We said goodbye to Mariupol again yesterday. It was a somber fairwell. Having proven that even under some of the worst of circumstances it is still possible to return, it is a lot easier to walk away. We may never come back, but this time it doesn’t seem quite so impossible, and that changes everything.
We took a bus north from Mariupol into the region capital of Donestk. Along the highway were a number of Ukrainian militia checkpoints but they were not stopping busses, and we passed through them without any problems. Not that we were worried about being stopped, because I doubt the militia would have had any issue with us. Confrontations at checkpoints have been in the news a few times recently, but the conflicts are at non-milita pro-russian checkpoints further north in the state where they have constructed roadblocks barring entry into a small town that is completely under separatist control.
We arrived in Donestk and had a pleasant reunion with our friends at the Sunset extension school here downtown. The school has expanded to over double the physical size of what it was when we were here ten years ago. It’s amazing to see not only the physical growth, but the interest from the Ukrainians that still flood the classrooms every year wishing to become peachers. There is a map in the one office that shows pins where all of the graduates now work scattered across the whole of Eastern Ukraine. I have no doubt that this is providing a hidden and incomprehensible stabilitity in the region with so much superficial precariousness.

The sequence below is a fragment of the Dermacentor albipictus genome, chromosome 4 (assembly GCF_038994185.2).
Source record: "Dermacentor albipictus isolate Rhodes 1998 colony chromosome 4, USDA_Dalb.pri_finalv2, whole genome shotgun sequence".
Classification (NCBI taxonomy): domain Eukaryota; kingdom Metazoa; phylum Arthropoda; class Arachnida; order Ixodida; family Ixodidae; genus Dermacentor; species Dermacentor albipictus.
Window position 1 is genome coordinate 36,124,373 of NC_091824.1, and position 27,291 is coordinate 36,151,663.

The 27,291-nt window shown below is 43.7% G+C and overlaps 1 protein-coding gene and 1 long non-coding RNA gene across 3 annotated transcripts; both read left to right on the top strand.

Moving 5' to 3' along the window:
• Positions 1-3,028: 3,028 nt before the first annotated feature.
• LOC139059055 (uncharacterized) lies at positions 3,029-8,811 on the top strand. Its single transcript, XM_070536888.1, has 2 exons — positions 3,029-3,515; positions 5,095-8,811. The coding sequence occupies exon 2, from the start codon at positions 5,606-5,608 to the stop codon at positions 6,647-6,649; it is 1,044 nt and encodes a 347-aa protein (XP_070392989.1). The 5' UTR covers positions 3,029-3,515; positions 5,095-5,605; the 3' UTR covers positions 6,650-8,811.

Two of these young graduates will be coming with us this weekend when we travel to Ilovansk just to the east of Donestk. We are going to attempt to make contact with a struggling congregation with very loose ties to the congregation Bobby works at in Mt.Carmel Illinois. We will stay one night with them and meet with the church on Sunday morning before returning to Donestk in time to catch a fast train north back to Brandon’s home in Kharkov.
Due to the more rural nature of Ilovansk we will likely be in a zone of internet silence for the weekend. I will try to convince Brandon to get a message out over the cell phone data lines to let people know that we have arrived safely, but otherwise, my next update will probably be from Kharkov in several days.
Thank you for your prayers and interest in our travels. It has been an amazing trip so far, and every individual day is worth all of the difficulties.